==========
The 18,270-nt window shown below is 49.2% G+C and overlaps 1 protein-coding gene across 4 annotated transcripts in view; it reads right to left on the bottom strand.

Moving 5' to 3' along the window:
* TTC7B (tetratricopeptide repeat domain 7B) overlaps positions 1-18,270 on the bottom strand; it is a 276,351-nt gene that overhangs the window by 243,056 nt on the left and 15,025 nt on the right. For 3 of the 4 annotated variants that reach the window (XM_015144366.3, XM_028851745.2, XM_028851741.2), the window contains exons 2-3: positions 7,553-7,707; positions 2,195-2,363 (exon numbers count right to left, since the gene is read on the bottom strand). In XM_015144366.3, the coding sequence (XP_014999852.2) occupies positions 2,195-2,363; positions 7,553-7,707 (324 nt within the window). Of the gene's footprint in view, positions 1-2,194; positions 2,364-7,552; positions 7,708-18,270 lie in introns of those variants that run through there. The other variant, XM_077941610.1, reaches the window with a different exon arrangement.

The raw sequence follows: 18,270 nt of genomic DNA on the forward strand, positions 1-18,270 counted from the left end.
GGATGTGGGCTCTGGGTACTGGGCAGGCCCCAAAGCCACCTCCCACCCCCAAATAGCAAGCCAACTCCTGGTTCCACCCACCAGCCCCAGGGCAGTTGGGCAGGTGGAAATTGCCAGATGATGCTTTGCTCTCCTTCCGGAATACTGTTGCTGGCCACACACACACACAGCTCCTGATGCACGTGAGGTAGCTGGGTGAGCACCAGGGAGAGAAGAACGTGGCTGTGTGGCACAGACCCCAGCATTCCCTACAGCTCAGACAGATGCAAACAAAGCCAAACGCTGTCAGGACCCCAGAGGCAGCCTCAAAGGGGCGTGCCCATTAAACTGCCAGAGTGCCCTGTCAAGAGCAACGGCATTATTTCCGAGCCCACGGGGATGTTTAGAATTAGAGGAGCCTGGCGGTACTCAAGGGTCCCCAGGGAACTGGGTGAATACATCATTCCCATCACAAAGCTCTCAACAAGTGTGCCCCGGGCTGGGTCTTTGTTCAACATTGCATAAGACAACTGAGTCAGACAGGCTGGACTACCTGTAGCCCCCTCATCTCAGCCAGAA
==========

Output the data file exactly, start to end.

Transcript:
The 18,270-nt window shown below is 49.2% G+C and overlaps 1 protein-coding gene across 4 annotated transcripts in view; it reads right to left on the bottom strand.

Moving 5' to 3' along the window:
* TTC7B (tetratricopeptide repeat domain 7B) overlaps positions 1-18,270 on the bottom strand; it is a 276,351-nt gene that overhangs the window by 243,056 nt on the left and 15,025 nt on the right. For 3 of the 4 annotated variants that reach the window (XM_015144366.3, XM_028851745.2, XM_028851741.2), the window contains exons 2-3: positions 7,553-7,707; positions 2,195-2,363 (exon numbers count right to left, since the gene is read on the bottom strand). In XM_015144366.3, the coding sequence (XP_014999852.2) occupies positions 2,195-2,363; positions 7,553-7,707 (324 nt within the window). Of the gene's footprint in view, positions 1-2,194; positions 2,364-7,552; positions 7,708-18,270 lie in introns of those variants that run through there. The other variant, XM_077941610.1, reaches the window with a different exon arrangement.

The raw sequence follows: 18,270 nt of genomic DNA on the forward strand, positions 1-18,270 counted from the left end.
GGATGTGGGCTCTGGGTACTGGGCAGGCCCCAAAGCCACCTCCCACCCCCAAATAGCAAGCCAACTCCTGGTTCCACCCACCAGCCCCAGGGCAGTTGGGCAGGTGGAAATTGCCAGATGATGCTTTGCTCTCCTTCCGGAATACTGTTGCTGGCCACACACACACACAGCTCCTGATGCACGTGAGGTAGCTGGGTGAGCACCAGGGAGAGAAGAACGTGGCTGTGTGGCACAGACCCCAGCATTCCCTACAGCTCAGACAGATGCAAACAAAGCCAAACGCTGTCAGGACCCCAGAGGCAGCCTCAAAGGGGCGTGCCCATTAAACTGCCAGAGTGCCCTGTCAAGAGCAACGGCATTATTTCCGAGCCCACGGGGATGTTTAGAATTAGAGGAGCCTGGCGGTACTCAAGGGTCCCCAGGGAACTGGGTGAATACATCATTCCCATCACAAAGCTCTCAACAAGTGTGCCCCGGGCTGGGTCTTTGTTCAACATTGCATAAGACAACTGAGTCAGACAGGCTGGACTACCTGTAGCCCCCTCATCTCAGCCAGAA